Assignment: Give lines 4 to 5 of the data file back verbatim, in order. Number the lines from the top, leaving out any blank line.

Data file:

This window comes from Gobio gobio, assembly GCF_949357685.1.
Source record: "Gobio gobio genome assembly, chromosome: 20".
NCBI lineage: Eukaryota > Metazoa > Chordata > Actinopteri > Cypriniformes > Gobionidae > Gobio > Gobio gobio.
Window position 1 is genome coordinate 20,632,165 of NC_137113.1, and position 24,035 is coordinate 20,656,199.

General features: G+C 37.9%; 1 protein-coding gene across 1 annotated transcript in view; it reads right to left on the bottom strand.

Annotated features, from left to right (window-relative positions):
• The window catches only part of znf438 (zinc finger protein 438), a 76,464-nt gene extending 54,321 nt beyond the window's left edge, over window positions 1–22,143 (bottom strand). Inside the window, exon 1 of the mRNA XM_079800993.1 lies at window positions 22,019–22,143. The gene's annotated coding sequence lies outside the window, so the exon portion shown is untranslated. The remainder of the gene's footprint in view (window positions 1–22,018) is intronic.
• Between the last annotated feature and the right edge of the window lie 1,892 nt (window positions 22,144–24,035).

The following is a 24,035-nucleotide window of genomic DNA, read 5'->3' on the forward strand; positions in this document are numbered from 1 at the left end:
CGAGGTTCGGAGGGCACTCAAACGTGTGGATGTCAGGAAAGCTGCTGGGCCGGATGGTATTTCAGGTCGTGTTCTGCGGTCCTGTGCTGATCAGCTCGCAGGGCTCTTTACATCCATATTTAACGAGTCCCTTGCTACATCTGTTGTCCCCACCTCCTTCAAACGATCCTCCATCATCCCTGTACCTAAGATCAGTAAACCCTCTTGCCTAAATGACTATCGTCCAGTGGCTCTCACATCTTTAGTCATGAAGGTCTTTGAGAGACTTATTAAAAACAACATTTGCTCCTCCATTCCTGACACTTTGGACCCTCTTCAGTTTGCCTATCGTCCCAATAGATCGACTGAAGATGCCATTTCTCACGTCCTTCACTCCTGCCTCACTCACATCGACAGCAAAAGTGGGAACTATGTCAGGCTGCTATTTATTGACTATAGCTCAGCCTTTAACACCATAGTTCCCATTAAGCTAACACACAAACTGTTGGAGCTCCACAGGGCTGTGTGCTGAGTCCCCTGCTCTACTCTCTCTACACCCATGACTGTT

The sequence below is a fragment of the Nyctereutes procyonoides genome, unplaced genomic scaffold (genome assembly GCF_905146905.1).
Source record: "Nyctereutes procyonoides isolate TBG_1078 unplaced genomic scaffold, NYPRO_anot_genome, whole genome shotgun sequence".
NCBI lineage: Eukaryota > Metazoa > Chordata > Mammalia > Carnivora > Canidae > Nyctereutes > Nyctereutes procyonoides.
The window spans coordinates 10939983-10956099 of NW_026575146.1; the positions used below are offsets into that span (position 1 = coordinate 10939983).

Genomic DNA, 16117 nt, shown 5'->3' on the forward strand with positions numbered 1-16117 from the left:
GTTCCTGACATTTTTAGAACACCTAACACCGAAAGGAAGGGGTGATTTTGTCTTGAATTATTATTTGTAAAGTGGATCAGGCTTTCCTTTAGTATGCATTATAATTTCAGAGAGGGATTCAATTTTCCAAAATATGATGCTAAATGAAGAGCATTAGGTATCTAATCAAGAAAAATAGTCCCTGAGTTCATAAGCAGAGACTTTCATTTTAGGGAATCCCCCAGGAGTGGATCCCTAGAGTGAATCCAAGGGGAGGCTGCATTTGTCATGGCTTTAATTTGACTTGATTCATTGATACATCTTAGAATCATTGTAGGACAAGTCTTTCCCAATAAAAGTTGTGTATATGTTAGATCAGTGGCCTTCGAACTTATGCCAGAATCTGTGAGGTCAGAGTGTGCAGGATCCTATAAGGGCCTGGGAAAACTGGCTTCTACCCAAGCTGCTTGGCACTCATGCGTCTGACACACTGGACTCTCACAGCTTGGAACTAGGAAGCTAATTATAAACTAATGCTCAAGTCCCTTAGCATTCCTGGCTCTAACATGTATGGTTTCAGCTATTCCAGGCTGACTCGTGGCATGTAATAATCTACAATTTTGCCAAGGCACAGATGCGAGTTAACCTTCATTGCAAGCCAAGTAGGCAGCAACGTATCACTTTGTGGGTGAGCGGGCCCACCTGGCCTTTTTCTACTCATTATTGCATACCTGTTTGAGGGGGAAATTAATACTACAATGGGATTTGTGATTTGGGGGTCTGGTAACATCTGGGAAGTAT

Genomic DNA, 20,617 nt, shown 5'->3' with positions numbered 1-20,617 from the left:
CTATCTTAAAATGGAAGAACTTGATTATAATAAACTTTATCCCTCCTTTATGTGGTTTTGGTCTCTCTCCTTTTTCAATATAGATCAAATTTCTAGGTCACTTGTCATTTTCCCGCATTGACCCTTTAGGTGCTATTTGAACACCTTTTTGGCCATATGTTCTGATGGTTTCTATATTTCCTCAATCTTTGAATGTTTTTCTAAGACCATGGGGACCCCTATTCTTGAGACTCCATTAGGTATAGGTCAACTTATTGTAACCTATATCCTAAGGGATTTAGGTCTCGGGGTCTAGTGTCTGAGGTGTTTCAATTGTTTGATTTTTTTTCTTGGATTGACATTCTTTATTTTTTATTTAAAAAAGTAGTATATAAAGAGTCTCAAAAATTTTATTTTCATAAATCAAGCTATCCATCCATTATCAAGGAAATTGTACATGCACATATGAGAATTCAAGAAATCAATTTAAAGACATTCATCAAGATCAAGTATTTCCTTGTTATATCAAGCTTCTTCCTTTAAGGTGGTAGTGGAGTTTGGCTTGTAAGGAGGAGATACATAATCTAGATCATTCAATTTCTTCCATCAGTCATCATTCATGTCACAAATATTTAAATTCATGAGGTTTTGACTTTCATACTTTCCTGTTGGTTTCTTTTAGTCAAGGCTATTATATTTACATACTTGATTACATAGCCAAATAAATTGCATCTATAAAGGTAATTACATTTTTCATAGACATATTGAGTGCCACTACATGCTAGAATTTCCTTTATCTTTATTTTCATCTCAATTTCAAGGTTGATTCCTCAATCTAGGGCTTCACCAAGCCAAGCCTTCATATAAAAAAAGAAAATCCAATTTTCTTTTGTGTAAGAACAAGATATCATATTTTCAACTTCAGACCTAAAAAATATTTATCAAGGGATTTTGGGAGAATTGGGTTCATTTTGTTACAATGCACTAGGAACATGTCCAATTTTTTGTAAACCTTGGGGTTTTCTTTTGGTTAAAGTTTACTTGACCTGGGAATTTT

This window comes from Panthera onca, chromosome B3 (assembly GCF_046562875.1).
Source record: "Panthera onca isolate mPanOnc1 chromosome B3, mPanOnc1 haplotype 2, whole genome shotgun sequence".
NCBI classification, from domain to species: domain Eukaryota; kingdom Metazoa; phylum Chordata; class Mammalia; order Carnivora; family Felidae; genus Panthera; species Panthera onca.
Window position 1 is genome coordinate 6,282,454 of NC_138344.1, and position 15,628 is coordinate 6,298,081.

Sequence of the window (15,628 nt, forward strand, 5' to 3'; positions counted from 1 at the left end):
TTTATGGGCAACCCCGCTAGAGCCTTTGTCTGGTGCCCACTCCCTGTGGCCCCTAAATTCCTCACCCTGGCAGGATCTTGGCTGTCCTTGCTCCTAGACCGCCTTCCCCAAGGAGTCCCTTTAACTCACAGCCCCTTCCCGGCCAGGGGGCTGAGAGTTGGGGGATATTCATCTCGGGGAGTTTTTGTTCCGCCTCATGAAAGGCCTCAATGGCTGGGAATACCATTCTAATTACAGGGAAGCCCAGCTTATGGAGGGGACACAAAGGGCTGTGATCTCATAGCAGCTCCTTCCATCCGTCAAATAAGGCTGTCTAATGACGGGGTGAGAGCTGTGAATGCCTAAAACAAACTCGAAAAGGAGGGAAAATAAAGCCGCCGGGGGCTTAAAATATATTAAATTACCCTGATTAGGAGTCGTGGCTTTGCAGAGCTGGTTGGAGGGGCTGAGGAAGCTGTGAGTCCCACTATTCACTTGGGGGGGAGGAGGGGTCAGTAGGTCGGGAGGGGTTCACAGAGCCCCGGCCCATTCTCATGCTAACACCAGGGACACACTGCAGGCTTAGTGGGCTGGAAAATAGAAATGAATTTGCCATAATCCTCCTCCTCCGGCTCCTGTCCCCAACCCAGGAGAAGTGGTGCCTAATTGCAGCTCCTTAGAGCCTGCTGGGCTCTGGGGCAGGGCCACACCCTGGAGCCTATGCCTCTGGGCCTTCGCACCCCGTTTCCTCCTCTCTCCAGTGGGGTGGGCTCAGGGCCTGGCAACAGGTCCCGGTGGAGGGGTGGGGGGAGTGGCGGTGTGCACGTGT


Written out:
Window position 1 is genome coordinate 20,632,165 of NC_137113.1, and position 24,035 is coordinate 20,656,199.

General features: G+C 37.9%; 1 protein-coding gene across 1 annotated transcript in view; it reads right to left on the bottom strand.